Engaging the empowered patient

Success requires addressing behaviour from the individual’s perspective, as well as a socio-cultural and environmental context, says Andy Stankus, Kantar’s general manager, Health Division

To improve the value of healthcare solutions, we must better understand the empowered person living with a condition and how that person proactively manages that condition in their daily life. What’s more, in today’s evolving healthcare world, it’s all about health outcomes. The shift from products to outcomes is being driven by a variety of factors, including globalisation, demographic changes, healthcare reforms, health IT advances, and an insatiable appetite for value-centricity.

In our research, we’ve found that it’s best to address behaviour from the perspective of not only the individual, but also from a socio-cultural and environmental context. The result is unique insights and a complete picture of the person that fosters significant advances for improving real-world outcomes.

The many faces of healthcare consumers

There is a pressing need in healthcare for greater insight into the many faces of today’s diverse healthcare consumers. That means we must develop and leverage strategies to gain a deep understanding of the healthcare ecosystem and the healthcare consumer as a complete person.

These strategies must incorporate three factors:

Experience – First, start by always listening to the voice of the healthcare consumer, as this is the best source for gathering an individual’s experience regarding their condition or overall wellness. Primary research is a great way to collect the details of their thoughts and emotions in a stated and derived way. Additionally, qualitative interviews, quantitative surveys, social media listening and other patient information sources provide rich opportunities to truly hear the voice of the complete person.

Evidence – Next, we must contextualise any new findings through evidence. Observational healthcare studies contain crucial evidence about patient behaviours. Work on patient engagement can also include clinical research and real-world outcomes portfolios, activity and biometric monitoring work, non-interventional studies, linked and fused clinical data (claims & EHR), and epidemiology and ethnographic studies.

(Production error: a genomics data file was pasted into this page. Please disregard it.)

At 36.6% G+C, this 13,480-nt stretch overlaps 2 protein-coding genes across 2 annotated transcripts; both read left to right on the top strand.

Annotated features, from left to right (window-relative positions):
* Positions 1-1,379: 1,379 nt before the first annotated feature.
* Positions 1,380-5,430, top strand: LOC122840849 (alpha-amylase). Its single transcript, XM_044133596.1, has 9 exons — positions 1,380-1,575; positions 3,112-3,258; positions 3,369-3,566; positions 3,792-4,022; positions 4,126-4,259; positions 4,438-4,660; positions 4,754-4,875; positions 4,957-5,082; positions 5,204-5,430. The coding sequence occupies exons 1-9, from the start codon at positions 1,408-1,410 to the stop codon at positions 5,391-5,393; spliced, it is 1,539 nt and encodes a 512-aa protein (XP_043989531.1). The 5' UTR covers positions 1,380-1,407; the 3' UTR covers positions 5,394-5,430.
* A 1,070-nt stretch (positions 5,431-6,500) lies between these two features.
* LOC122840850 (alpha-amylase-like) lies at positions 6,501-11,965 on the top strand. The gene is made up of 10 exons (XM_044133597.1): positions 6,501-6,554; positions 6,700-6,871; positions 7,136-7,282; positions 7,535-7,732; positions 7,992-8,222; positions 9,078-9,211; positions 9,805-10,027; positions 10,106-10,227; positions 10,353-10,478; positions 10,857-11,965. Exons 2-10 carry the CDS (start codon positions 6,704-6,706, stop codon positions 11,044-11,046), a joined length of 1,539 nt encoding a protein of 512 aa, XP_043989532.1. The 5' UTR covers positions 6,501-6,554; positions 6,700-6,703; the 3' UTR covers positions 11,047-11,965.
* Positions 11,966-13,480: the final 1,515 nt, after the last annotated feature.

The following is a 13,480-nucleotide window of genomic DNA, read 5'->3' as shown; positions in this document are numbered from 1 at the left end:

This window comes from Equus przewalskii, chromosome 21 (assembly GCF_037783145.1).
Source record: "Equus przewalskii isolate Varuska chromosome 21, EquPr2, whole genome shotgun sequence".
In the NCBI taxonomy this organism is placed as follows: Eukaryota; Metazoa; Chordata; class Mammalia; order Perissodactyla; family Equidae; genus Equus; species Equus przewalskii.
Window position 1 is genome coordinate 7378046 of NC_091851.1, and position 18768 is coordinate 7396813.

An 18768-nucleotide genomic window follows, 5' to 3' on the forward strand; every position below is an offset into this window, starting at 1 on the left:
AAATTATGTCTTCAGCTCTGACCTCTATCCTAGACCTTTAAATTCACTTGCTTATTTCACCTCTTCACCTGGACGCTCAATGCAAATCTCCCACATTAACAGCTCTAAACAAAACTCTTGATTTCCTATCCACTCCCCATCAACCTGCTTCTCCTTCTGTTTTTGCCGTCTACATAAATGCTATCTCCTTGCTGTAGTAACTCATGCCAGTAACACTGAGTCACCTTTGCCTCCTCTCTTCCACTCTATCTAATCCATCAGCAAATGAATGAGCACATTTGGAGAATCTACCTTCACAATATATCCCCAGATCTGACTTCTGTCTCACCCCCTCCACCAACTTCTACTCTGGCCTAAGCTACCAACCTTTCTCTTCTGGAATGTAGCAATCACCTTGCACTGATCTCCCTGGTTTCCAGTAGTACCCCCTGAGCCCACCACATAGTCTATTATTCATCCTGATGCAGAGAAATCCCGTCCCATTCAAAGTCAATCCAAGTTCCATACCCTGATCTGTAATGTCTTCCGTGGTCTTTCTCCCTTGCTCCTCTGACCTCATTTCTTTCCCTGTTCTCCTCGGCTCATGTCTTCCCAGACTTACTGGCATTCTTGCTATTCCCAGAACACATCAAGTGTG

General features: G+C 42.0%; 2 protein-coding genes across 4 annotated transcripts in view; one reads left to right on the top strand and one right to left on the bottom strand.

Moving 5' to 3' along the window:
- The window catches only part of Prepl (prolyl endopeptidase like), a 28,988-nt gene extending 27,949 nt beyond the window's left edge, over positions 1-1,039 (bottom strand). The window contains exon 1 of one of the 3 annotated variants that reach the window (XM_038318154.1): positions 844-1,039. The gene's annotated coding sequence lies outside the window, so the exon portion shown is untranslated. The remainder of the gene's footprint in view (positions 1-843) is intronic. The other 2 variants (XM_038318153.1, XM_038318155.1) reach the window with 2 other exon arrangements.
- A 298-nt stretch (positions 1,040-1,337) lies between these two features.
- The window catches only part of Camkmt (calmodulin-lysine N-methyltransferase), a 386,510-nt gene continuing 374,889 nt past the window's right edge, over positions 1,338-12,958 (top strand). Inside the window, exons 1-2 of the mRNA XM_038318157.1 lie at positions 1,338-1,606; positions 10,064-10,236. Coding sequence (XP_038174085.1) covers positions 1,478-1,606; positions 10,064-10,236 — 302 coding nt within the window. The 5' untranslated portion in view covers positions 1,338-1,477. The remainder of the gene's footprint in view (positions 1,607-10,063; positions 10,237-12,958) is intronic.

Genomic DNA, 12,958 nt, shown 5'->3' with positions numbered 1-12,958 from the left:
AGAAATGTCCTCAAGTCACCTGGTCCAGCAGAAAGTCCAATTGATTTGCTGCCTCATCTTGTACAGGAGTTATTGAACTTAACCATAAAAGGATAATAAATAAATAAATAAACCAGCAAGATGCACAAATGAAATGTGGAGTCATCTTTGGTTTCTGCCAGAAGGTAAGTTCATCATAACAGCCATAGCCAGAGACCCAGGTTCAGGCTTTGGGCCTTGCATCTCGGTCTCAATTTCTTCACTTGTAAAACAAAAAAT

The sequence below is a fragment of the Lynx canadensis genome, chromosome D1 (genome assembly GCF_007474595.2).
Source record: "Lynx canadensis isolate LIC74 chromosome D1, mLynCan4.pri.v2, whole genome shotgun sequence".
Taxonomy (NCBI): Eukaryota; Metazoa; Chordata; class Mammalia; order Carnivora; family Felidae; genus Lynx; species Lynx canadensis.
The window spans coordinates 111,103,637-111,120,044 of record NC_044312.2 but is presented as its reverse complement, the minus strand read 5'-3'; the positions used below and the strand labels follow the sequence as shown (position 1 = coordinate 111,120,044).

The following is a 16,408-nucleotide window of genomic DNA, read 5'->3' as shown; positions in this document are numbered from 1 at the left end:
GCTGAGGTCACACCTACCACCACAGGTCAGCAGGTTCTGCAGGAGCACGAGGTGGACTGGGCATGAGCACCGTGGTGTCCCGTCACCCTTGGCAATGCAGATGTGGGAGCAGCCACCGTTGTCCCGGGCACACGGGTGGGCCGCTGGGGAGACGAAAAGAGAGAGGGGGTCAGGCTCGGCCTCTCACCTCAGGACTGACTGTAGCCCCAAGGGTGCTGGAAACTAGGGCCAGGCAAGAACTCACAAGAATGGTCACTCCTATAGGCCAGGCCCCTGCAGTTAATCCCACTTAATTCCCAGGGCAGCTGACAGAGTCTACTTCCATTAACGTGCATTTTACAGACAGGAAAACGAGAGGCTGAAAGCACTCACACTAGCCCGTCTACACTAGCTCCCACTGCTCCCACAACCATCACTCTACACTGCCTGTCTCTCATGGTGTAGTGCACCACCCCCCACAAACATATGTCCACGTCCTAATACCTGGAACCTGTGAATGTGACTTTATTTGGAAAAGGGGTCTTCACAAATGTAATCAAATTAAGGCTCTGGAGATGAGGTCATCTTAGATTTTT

Expertise – Finally, you must integrate all of this research to create new and transformational insights. In-depth expertise and knowledge about behavioural science allows for the interpretation of behaviours based on proven explanations of motivation.

Truly understanding a disease burden, the healthcare consumer journey, or behaviour of your specific segment compared to the general population or relevant cohorts is only attainable through data from healthcare consumers themselves.
Elements that support your clinical decisions and expose the dynamics of the marketplace throughout the product lifecycle include: primary research (qualitative and quantitative research); patient reported outcomes; social media listening; benefit-risk preference studies; activity and biometric monitoring; ethnographic studies, which allow researchers to observe ‘natural’ behaviours and witness first-hand the impact of the context in which behaviours take place; clinical and non-interventional studies that demonstrate the true value of medicines to all stakeholders; real-world and outcomes research; real-world data, including claims data, electronic health records and disease registries for performing market and scientific research; and epidemiology studies.

Medicine adherence and ‘patient modes’

To drive better medicine adherence and improve patient health, life science companies and pharmaceutical manufacturers need to place greater emphasis on the individual person’s health journey and acquire a better understanding of ‘patient modes’.